Want to know more about the causes of shoulder pain?

We asked the National Institutes of Health for answers to basic questions.

We know: All About Shoulder Pain

What is shoulder pain?

Most shoulder pain is caused by inflammation, swelling, tearing or changes in the bone around the tendons in the shoulder. There are 4 tendons that hold muscle to the bone in each shoulder. Theses are called rotator cuff tendons.

All About Shoulder Pain

What are the causes of shoulder pain?

The 4 tendons in the shoulder pass underneath an arch of bone in the shoulder. Most should pain occurs when a tendon or tendons become trapped under this arch, damaging the tendon and causing inflammation.

This can result from age, or from repetitive activity like throwing a ball, or from an injury.

When damage to one of these tendons occurs, it's called rotator cuff tendinitis.

Are there other causes of shoulder pain?

Yup. Other causes include bone fractures, frozen shoulder (from inactivity due to pain), shoulder dislocation and conditions such as arthritis and bursitis.

What are some recommended treatments for shoulder pain?

The National Library of Medicine's encyclopedia recommends:

  • Alternating the application of ice for 15 minutes on and 15 minutes off for several hours when you first feel shoulder pain. Then continue to ice the area 3-4 times a day for 2-3 days.
  • Resting the shoulder for several days. When pain and swelling subside, begin a regime to strengthen should muscles. Consider consulting a physical therapist for advice.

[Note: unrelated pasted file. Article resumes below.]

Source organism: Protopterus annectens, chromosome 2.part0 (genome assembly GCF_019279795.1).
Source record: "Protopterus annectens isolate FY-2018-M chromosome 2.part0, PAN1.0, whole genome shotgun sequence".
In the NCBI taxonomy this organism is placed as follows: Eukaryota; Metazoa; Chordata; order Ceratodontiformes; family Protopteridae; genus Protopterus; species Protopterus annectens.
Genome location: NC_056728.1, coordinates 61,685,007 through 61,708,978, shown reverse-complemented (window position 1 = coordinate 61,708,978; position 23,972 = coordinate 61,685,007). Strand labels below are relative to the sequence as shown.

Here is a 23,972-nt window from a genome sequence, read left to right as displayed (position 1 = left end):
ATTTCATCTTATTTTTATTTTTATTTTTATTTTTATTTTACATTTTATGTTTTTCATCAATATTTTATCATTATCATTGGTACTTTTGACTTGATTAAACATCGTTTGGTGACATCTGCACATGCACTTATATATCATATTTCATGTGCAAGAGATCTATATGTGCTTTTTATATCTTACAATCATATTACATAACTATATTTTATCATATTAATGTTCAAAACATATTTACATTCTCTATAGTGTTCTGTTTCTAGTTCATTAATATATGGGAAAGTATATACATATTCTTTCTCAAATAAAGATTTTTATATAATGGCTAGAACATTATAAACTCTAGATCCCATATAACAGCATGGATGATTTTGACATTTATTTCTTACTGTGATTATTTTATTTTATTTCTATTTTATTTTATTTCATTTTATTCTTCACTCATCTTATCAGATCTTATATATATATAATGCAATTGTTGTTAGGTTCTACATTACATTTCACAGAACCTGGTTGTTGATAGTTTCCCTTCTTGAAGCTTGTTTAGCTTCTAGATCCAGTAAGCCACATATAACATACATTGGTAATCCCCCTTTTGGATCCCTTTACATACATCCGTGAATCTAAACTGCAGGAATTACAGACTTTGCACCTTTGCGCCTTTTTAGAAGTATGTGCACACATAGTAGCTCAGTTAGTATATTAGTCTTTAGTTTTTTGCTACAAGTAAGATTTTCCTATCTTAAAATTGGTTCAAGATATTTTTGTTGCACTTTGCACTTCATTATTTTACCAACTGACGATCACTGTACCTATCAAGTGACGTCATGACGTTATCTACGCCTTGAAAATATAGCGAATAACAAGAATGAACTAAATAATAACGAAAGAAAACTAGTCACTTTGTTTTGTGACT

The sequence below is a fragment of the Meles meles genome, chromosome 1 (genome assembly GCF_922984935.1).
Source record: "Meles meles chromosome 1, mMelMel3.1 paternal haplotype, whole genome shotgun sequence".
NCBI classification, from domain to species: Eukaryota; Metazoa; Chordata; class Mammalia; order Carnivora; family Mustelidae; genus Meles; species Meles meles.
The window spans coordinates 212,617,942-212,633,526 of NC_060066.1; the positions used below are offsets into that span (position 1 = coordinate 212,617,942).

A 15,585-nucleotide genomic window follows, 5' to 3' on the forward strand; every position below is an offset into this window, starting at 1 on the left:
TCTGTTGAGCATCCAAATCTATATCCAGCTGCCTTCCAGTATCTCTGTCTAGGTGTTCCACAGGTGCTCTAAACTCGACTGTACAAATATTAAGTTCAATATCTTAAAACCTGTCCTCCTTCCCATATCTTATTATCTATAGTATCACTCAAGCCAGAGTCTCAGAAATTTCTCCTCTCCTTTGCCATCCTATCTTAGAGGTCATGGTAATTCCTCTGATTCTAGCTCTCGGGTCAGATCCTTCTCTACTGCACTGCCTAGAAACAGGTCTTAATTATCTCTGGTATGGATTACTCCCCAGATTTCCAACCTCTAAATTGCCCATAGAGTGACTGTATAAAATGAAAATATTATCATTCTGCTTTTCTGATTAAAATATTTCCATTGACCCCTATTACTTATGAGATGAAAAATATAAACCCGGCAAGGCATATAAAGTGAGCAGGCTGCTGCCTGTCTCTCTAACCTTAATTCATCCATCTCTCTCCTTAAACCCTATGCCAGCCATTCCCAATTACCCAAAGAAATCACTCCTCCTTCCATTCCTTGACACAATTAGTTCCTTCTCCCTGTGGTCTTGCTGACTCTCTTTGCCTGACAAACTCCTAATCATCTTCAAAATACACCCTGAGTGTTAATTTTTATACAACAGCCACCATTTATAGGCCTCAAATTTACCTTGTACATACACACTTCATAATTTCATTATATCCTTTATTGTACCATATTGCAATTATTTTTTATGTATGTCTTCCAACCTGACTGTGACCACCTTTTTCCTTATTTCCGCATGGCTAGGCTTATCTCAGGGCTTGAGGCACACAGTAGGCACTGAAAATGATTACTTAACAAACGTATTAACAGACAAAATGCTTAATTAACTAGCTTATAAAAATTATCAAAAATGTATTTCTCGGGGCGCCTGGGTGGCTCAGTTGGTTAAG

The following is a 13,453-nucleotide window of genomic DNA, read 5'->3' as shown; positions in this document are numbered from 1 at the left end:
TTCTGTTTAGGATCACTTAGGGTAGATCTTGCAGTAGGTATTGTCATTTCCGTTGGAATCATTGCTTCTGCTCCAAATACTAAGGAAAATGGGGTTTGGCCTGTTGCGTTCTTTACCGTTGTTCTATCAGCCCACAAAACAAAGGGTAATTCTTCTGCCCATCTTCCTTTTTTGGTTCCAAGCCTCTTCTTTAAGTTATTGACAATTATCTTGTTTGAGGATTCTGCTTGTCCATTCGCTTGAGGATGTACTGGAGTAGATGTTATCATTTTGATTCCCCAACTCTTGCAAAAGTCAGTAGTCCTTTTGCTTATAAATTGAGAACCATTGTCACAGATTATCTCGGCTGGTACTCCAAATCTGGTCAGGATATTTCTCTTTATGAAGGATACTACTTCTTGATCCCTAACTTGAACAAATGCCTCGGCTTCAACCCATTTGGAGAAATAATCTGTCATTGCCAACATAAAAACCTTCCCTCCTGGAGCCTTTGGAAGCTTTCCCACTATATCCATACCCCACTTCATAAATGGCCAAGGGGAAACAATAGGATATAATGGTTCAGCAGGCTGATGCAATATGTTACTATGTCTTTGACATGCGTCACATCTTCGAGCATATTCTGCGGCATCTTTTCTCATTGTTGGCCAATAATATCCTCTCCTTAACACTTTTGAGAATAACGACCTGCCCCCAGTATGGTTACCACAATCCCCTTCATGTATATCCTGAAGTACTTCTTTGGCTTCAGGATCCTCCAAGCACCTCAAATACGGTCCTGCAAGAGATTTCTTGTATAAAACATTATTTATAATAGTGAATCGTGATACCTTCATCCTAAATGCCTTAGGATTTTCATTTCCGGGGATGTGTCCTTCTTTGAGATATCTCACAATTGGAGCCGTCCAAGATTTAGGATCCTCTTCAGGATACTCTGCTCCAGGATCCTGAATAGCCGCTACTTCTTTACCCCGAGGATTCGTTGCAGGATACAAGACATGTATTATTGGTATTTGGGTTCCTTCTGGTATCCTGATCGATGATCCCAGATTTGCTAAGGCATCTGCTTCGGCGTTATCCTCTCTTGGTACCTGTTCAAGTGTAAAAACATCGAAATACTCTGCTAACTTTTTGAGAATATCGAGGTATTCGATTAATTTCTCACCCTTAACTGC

• Taking Ibuprofen to help reduce inflammation and pain.

When should I call a doctor about my shoulder pain?

The National Library of Medicine's encyclopedia recommends that if you feel sudden pressure or a crushing pain in your shoulder, especially if it extends to your chest, jaw or neck, or you have trouble breathing, are dizzy or sweating, call 911. This kind of sudden should pain can be a sign of a heart attack.

If you've had a severe blow or injury and your shoulder is swollen or badly bruised, or bleeding, get to an emergency room to check for fracture or dislocation.

The encyclopedia also recommends you contact you doctor if you have fever, swelling or redness, you're unable to use the joint, or your pain last more than 1-2 weeks.

Privacy Policy | Terms of Use © ineed2know.org

Sponsored by